The Blue Jays are “far along” in contract talks with free-agent righty Mat Latos, reports Ben Nicholson-Smith of Sportsnet. Nicholson-Smith notes that there’s no guarantee that the Jays will finalize a deal with the Bledsoe Agency client, but they’ve been in touch with Latos’ representatives multiple times over the past couple of weeks.
The 29-year-old Latos opened the 2016 season with the White Sox and got off to a strong start, logging a stellar 0.74 ERA through his first 24 1/3 innings with the South Siders. That excellent mark was buoyed by a .167 BABIP, though, and the 13-to-7 K/BB ratio that Latos logged in those four starts also served as a bad omen. Over the next six weeks or so, Latos posted a 7.25 ERA with 18 walks against 19 strikeouts before being released in mid-June. He’d later hook on with the Nationals and toss 9 2/3 innings, during which he yielded seven runs on 11 hits and five walks with 10 strikeouts.
Latos now sports an unsightly 4.93 ERA in 186 1/3 innings across the past two big league seasons, and he’s seen his average fastball velocity dip from 92.6 mph to 90.2 mph in the wake of knee 2014 knee surgery. However, he did enjoy a nice run of 15 starts in the middle of the 2015 season, and prior to that campaign, he was an excellent young arm for the Padres and Reds. Latos posted an ERA better than 3.50 each season from 2010-14, averaging 8.2 K/9 and 2.6 BB/9 in that time while making a smooth transition from the pitcher-friendly Petco Park to the hitter-friendly Great American Ball Park. Certainly the diminished velocity and poor results in late 2015 and in 2016 are red flags, but Latos would be more of a depth option for Toronto than an expected contributor.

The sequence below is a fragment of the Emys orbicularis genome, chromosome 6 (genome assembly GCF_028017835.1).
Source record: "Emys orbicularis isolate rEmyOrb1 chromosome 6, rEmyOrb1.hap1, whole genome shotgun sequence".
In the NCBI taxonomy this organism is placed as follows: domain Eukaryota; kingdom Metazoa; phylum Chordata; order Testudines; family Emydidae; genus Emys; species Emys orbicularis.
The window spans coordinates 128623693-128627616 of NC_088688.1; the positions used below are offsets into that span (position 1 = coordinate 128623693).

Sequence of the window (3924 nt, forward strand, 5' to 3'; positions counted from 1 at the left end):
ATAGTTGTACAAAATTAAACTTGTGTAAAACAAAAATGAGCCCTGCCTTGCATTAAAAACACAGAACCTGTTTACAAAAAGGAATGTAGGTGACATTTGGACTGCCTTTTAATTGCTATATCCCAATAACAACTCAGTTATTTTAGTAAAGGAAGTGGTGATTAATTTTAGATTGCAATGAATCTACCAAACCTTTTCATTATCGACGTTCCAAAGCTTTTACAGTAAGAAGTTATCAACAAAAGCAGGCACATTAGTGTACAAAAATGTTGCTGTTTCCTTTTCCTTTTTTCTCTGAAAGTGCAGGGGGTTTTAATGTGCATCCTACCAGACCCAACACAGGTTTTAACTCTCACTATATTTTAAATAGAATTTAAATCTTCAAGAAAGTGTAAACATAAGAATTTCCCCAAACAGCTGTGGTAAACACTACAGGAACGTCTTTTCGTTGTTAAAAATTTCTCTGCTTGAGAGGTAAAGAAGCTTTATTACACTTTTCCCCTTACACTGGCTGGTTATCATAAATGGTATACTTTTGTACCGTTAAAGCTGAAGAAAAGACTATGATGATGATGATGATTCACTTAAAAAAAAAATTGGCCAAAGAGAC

The Blue Jays are set in the rotation with Aaron Sanchez, J.A. Happ, Marcus Stroman, Marco Estrada and Francisco Liriano. The bullpen picture is a bit murkier even after the signings of veteran free agents J.P. Howell and Joe Smith. That duo will join closer Roberto Osuna, setup man Jason Grilli and sophomore Joe Biagini. Latos could conceivably fight for a spot alongside that quintet or head to Triple-A to open the season — assuming a minor league deal is the ultimate outcome — where he’d look to get back on track and await an opportunity at the Major League level.